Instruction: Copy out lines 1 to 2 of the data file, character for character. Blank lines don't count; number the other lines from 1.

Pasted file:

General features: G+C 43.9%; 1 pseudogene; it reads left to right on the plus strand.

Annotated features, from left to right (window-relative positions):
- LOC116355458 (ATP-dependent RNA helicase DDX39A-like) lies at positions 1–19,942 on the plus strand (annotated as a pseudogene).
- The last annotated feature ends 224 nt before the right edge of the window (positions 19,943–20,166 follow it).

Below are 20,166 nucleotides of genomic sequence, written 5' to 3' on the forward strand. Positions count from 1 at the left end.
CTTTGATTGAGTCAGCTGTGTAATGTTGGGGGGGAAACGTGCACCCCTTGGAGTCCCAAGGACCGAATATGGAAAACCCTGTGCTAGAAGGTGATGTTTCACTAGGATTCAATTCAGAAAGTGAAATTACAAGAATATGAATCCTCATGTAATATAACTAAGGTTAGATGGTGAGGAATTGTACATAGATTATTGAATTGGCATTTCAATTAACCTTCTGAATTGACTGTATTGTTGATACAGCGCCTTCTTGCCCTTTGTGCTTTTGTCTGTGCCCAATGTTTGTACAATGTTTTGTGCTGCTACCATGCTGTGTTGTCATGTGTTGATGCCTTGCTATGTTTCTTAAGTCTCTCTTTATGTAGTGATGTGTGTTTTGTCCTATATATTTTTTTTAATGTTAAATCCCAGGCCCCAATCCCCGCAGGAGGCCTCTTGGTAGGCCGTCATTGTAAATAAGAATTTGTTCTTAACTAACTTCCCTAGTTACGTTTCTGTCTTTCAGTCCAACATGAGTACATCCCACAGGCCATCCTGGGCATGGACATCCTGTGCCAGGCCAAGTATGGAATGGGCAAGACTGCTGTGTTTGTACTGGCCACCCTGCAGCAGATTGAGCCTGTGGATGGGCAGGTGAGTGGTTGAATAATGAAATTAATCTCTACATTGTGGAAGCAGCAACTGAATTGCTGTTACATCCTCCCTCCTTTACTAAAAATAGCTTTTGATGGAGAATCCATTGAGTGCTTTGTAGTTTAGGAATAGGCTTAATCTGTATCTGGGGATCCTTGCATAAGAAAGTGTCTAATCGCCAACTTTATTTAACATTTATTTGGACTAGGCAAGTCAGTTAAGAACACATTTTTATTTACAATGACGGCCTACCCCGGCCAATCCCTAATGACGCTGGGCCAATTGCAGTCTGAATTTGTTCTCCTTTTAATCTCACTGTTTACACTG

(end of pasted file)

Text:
General features: G+C 43.9%; 1 pseudogene; it reads left to right on the plus strand.

Annotated features, from left to right (window-relative positions):